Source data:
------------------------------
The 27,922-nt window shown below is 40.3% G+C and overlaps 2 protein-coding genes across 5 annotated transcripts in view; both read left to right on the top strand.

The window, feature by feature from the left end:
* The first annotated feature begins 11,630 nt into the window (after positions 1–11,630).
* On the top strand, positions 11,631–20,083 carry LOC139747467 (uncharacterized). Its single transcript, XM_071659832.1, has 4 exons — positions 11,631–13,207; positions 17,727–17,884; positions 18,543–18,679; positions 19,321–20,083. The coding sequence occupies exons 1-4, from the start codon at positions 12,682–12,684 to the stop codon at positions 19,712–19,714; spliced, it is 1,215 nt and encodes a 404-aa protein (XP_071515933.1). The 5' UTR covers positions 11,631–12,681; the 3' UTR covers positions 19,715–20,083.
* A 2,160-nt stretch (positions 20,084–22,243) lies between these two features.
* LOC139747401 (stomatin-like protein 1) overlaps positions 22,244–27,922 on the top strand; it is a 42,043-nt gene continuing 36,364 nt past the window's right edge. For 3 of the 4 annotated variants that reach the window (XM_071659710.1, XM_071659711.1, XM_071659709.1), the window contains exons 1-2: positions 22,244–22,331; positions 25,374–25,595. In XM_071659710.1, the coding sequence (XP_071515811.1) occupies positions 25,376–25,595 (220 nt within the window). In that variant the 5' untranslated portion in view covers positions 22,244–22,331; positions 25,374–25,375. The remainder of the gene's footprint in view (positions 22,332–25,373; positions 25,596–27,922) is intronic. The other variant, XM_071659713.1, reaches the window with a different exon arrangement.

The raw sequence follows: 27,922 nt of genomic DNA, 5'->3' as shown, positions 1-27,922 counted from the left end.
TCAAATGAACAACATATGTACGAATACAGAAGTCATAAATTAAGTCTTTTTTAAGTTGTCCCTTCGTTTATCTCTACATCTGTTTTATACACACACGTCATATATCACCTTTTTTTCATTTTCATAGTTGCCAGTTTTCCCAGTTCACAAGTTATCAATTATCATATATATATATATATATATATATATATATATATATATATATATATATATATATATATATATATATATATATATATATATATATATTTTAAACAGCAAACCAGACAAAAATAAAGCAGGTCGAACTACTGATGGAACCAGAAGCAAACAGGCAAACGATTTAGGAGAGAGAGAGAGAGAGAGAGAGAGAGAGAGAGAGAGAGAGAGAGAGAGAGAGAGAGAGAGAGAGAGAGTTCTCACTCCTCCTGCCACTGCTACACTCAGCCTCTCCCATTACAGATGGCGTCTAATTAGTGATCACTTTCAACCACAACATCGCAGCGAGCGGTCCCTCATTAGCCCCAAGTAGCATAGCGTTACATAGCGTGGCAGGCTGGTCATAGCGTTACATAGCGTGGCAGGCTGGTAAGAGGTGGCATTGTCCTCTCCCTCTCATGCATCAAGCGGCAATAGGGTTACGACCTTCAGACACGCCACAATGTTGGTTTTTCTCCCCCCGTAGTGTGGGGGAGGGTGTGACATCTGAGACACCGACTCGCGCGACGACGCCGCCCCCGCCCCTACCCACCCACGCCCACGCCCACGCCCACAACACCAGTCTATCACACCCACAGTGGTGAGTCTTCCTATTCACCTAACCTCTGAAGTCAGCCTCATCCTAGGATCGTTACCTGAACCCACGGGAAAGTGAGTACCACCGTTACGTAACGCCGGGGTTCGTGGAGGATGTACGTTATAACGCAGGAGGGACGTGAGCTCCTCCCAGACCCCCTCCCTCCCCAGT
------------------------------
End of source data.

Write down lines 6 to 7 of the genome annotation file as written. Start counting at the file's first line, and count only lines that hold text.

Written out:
* LOC139747401 (stomatin-like protein 1) overlaps positions 22,244–27,922 on the top strand; it is a 42,043-nt gene continuing 36,364 nt past the window's right edge. For 3 of the 4 annotated variants that reach the window (XM_071659710.1, XM_071659711.1, XM_071659709.1), the window contains exons 1-2: positions 22,244–22,331; positions 25,374–25,595. In XM_071659710.1, the coding sequence (XP_071515811.1) occupies positions 25,376–25,595 (220 nt within the window). In that variant the 5' untranslated portion in view covers positions 22,244–22,331; positions 25,374–25,375. The remainder of the gene's footprint in view (positions 22,332–25,373; positions 25,596–27,922) is intronic. The other variant, XM_071659713.1, reaches the window with a different exon arrangement.

The raw sequence follows: 27,922 nt of genomic DNA, 5'->3' as shown, positions 1-27,922 counted from the left end.